resources are misspent on the lost war pursuing al-Qaeda. Quelling an internal
rebellion - no military man actually wants to die in combat, contrary to their
popular image - would take an assumption of political power once again in the
country with all the baggage this brings.
Taken to a logical extreme, the slippage of the Pakistani establishment to a
quasi-vassal relationship with al-Qaeda ideologues appears all the more likely.
Politicians will strike deals with extremist Islamic groups and seek to appease
their grievances; these range from the heavy handedness of Pakistani police
against the militant groups to the regrouping of madrassas across the
Meanwhile, the army is also likely to secure its own peace with the terrorist
groups by calling off intensive operations and allowing for a return of an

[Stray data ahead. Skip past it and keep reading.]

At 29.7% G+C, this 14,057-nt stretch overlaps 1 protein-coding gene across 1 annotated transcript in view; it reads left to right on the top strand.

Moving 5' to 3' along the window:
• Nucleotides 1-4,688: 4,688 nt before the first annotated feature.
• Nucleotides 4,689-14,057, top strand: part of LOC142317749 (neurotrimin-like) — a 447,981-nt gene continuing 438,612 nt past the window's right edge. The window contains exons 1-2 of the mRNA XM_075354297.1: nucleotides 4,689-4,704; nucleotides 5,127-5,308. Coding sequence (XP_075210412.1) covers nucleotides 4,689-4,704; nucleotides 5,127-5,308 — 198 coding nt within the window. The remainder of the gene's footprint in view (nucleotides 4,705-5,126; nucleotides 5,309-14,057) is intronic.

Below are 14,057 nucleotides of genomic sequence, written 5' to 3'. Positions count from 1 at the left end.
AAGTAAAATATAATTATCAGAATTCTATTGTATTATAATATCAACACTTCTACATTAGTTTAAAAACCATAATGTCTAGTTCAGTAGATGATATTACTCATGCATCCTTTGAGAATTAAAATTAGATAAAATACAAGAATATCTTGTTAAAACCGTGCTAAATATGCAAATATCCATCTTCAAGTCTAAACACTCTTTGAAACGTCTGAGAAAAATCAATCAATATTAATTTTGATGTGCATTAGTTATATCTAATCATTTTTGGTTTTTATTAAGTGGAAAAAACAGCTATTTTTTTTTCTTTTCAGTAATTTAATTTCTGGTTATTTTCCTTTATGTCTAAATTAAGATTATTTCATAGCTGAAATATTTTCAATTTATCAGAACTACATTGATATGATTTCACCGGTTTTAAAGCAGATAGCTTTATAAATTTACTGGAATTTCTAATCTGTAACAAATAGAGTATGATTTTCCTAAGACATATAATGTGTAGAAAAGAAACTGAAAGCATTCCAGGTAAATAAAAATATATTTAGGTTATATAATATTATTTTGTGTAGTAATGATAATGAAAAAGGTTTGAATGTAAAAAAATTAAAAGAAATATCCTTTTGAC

expanded Taliban state within Pakistani borders that calls the shots in
Afghanistan. I don't believe it will take more than year for the current Afghan
government to fall and make way for the Taliban when this happens.
The resulting theocratic state will be run essentially by today's al-Qaeda
reservists, with the added advantage of possessing nuclear weapons. As epitaphs
go, George W Bush could not wish for anything worse but sadly this does seem to
his most likely legacy.
Things have gotten worse in
Afghanistan. With the election-rigging essentially ruining whatever legitimacy
that the government of President Hamid Karzai had in the country, popular
resentment is all set to fuel the Taliban. Even the American media has finally
acknowledged that Mullah Omar is back as the head of the Taliban, driving the